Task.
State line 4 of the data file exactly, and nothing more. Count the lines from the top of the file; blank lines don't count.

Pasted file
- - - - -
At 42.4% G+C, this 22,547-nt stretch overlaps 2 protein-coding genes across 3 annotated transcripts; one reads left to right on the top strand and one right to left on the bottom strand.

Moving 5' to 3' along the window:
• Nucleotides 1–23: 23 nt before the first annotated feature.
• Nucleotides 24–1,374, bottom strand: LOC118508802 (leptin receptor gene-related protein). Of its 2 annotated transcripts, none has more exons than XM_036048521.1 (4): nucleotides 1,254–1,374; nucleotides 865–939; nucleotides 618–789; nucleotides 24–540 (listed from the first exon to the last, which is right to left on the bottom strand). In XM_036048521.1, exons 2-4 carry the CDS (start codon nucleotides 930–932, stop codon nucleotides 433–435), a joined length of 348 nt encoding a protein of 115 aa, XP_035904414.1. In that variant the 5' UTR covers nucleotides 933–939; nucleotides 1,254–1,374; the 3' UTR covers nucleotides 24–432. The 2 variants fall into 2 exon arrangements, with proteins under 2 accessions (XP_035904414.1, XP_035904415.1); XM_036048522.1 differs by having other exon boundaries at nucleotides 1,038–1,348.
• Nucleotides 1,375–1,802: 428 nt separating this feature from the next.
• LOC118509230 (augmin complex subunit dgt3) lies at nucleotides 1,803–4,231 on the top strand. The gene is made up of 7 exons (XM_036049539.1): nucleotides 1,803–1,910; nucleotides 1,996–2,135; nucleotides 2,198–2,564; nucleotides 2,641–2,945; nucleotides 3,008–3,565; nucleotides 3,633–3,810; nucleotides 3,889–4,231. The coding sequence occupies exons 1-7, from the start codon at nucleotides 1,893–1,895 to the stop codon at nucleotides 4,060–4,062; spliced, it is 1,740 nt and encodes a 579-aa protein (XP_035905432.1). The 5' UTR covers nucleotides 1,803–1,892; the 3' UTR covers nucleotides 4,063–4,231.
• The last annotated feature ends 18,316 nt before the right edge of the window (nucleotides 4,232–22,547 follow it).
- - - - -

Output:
• Nucleotides 24–1,374, bottom strand: LOC118508802 (leptin receptor gene-related protein). Of its 2 annotated transcripts, none has more exons than XM_036048521.1 (4): nucleotides 1,254–1,374; nucleotides 865–939; nucleotides 618–789; nucleotides 24–540 (listed from the first exon to the last, which is right to left on the bottom strand). In XM_036048521.1, exons 2-4 carry the CDS (start codon nucleotides 930–932, stop codon nucleotides 433–435), a joined length of 348 nt encoding a protein of 115 aa, XP_035904414.1. In that variant the 5' UTR covers nucleotides 933–939; nucleotides 1,254–1,374; the 3' UTR covers nucleotides 24–432. The 2 variants fall into 2 exon arrangements, with proteins under 2 accessions (XP_035904414.1, XP_035904415.1); XM_036048522.1 differs by having other exon boundaries at nucleotides 1,038–1,348.